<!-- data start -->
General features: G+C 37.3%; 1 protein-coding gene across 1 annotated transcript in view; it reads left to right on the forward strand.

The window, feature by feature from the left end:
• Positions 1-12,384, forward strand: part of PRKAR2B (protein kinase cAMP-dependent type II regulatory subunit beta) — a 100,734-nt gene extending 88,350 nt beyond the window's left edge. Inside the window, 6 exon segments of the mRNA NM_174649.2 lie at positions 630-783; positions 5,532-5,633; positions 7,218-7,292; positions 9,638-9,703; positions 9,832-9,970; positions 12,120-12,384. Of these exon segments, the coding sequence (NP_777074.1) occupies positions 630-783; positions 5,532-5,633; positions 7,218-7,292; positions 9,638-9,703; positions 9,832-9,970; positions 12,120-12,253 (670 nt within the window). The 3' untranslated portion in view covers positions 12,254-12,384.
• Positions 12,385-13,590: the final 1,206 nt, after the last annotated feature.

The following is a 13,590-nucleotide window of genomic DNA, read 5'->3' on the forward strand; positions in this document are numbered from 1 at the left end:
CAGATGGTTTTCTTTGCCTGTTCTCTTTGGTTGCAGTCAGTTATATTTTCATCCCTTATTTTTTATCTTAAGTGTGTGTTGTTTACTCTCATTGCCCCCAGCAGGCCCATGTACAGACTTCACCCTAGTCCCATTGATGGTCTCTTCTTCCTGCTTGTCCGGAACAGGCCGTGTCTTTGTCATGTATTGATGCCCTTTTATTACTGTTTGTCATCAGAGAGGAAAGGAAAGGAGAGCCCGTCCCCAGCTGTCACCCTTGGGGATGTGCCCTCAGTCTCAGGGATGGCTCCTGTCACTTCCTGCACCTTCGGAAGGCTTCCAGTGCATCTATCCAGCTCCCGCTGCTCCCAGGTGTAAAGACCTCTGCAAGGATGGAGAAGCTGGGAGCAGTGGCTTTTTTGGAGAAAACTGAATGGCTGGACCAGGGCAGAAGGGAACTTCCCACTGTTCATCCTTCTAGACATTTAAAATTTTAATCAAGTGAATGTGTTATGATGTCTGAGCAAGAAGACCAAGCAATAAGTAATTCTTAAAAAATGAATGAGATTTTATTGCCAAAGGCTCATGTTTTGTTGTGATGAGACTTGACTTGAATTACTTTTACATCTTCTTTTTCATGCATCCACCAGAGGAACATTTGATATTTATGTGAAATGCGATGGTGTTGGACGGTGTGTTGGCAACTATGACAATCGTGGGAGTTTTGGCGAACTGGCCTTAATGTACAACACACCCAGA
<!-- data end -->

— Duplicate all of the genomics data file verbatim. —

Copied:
General features: G+C 37.3%; 1 protein-coding gene across 1 annotated transcript in view; it reads left to right on the forward strand.

The window, feature by feature from the left end:
• Positions 1-12,384, forward strand: part of PRKAR2B (protein kinase cAMP-dependent type II regulatory subunit beta) — a 100,734-nt gene extending 88,350 nt beyond the window's left edge. Inside the window, 6 exon segments of the mRNA NM_174649.2 lie at positions 630-783; positions 5,532-5,633; positions 7,218-7,292; positions 9,638-9,703; positions 9,832-9,970; positions 12,120-12,384. Of these exon segments, the coding sequence (NP_777074.1) occupies positions 630-783; positions 5,532-5,633; positions 7,218-7,292; positions 9,638-9,703; positions 9,832-9,970; positions 12,120-12,253 (670 nt within the window). The 3' untranslated portion in view covers positions 12,254-12,384.
• Positions 12,385-13,590: the final 1,206 nt, after the last annotated feature.

The following is a 13,590-nucleotide window of genomic DNA, read 5'->3' on the forward strand; positions in this document are numbered from 1 at the left end:
CAGATGGTTTTCTTTGCCTGTTCTCTTTGGTTGCAGTCAGTTATATTTTCATCCCTTATTTTTTATCTTAAGTGTGTGTTGTTTACTCTCATTGCCCCCAGCAGGCCCATGTACAGACTTCACCCTAGTCCCATTGATGGTCTCTTCTTCCTGCTTGTCCGGAACAGGCCGTGTCTTTGTCATGTATTGATGCCCTTTTATTACTGTTTGTCATCAGAGAGGAAAGGAAAGGAGAGCCCGTCCCCAGCTGTCACCCTTGGGGATGTGCCCTCAGTCTCAGGGATGGCTCCTGTCACTTCCTGCACCTTCGGAAGGCTTCCAGTGCATCTATCCAGCTCCCGCTGCTCCCAGGTGTAAAGACCTCTGCAAGGATGGAGAAGCTGGGAGCAGTGGCTTTTTTGGAGAAAACTGAATGGCTGGACCAGGGCAGAAGGGAACTTCCCACTGTTCATCCTTCTAGACATTTAAAATTTTAATCAAGTGAATGTGTTATGATGTCTGAGCAAGAAGACCAAGCAATAAGTAATTCTTAAAAAATGAATGAGATTTTATTGCCAAAGGCTCATGTTTTGTTGTGATGAGACTTGACTTGAATTACTTTTACATCTTCTTTTTCATGCATCCACCAGAGGAACATTTGATATTTATGTGAAATGCGATGGTGTTGGACGGTGTGTTGGCAACTATGACAATCGTGGGAGTTTTGGCGAACTGGCCTTAATGTACAACACACCCAGA